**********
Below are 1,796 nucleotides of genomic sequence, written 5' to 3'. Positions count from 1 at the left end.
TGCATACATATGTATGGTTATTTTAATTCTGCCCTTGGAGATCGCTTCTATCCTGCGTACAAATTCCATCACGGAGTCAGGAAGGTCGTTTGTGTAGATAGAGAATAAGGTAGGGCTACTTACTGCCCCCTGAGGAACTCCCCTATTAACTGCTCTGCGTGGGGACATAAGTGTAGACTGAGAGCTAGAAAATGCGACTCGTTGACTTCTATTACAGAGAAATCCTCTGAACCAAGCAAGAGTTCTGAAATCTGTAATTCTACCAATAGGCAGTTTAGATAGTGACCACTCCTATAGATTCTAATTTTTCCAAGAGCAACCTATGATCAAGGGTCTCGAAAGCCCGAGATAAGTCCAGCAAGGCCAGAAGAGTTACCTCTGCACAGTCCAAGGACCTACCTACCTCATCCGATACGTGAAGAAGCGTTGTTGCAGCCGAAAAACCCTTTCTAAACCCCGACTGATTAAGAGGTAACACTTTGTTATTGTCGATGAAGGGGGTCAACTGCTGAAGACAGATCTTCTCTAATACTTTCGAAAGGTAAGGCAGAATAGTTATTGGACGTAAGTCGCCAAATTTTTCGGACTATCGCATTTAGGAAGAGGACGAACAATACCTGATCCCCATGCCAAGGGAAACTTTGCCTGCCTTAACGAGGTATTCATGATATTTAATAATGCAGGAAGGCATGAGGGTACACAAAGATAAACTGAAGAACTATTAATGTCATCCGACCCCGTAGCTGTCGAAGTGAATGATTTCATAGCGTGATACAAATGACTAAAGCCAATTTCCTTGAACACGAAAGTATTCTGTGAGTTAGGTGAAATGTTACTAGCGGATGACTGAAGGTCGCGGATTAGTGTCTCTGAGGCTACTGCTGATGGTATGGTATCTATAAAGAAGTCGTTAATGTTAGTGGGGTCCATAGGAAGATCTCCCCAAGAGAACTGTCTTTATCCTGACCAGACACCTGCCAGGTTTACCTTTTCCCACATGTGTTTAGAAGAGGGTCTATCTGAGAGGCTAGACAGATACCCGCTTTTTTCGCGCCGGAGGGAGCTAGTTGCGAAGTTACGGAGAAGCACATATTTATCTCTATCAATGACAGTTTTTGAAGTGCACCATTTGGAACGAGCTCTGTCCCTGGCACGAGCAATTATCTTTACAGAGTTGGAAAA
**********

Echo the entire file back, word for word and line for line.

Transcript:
Below are 1,796 nucleotides of genomic sequence, written 5' to 3'. Positions count from 1 at the left end.
TGCATACATATGTATGGTTATTTTAATTCTGCCCTTGGAGATCGCTTCTATCCTGCGTACAAATTCCATCACGGAGTCAGGAAGGTCGTTTGTGTAGATAGAGAATAAGGTAGGGCTACTTACTGCCCCCTGAGGAACTCCCCTATTAACTGCTCTGCGTGGGGACATAAGTGTAGACTGAGAGCTAGAAAATGCGACTCGTTGACTTCTATTACAGAGAAATCCTCTGAACCAAGCAAGAGTTCTGAAATCTGTAATTCTACCAATAGGCAGTTTAGATAGTGACCACTCCTATAGATTCTAATTTTTCCAAGAGCAACCTATGATCAAGGGTCTCGAAAGCCCGAGATAAGTCCAGCAAGGCCAGAAGAGTTACCTCTGCACAGTCCAAGGACCTACCTACCTCATCCGATACGTGAAGAAGCGTTGTTGCAGCCGAAAAACCCTTTCTAAACCCCGACTGATTAAGAGGTAACACTTTGTTATTGTCGATGAAGGGGGTCAACTGCTGAAGACAGATCTTCTCTAATACTTTCGAAAGGTAAGGCAGAATAGTTATTGGACGTAAGTCGCCAAATTTTTCGGACTATCGCATTTAGGAAGAGGACGAACAATACCTGATCCCCATGCCAAGGGAAACTTTGCCTGCCTTAACGAGGTATTCATGATATTTAATAATGCAGGAAGGCATGAGGGTACACAAAGATAAACTGAAGAACTATTAATGTCATCCGACCCCGTAGCTGTCGAAGTGAATGATTTCATAGCGTGATACAAATGACTAAAGCCAATTTCCTTGAACACGAAAGTATTCTGTGAGTTAGGTGAAATGTTACTAGCGGATGACTGAAGGTCGCGGATTAGTGTCTCTGAGGCTACTGCTGATGGTATGGTATCTATAAAGAAGTCGTTAATGTTAGTGGGGTCCATAGGAAGATCTCCCCAAGAGAACTGTCTTTATCCTGACCAGACACCTGCCAGGTTTACCTTTTCCCACATGTGTTTAGAAGAGGGTCTATCTGAGAGGCTAGACAGATACCCGCTTTTTTCGCGCCGGAGGGAGCTAGTTGCGAAGTTACGGAGAAGCACATATTTATCTCTATCAATGACAGTTTTTGAAGTGCACCATTTGGAACGAGCTCTGTCCCTGGCACGAGCAATTATCTTTACAGAGTTGGAAAA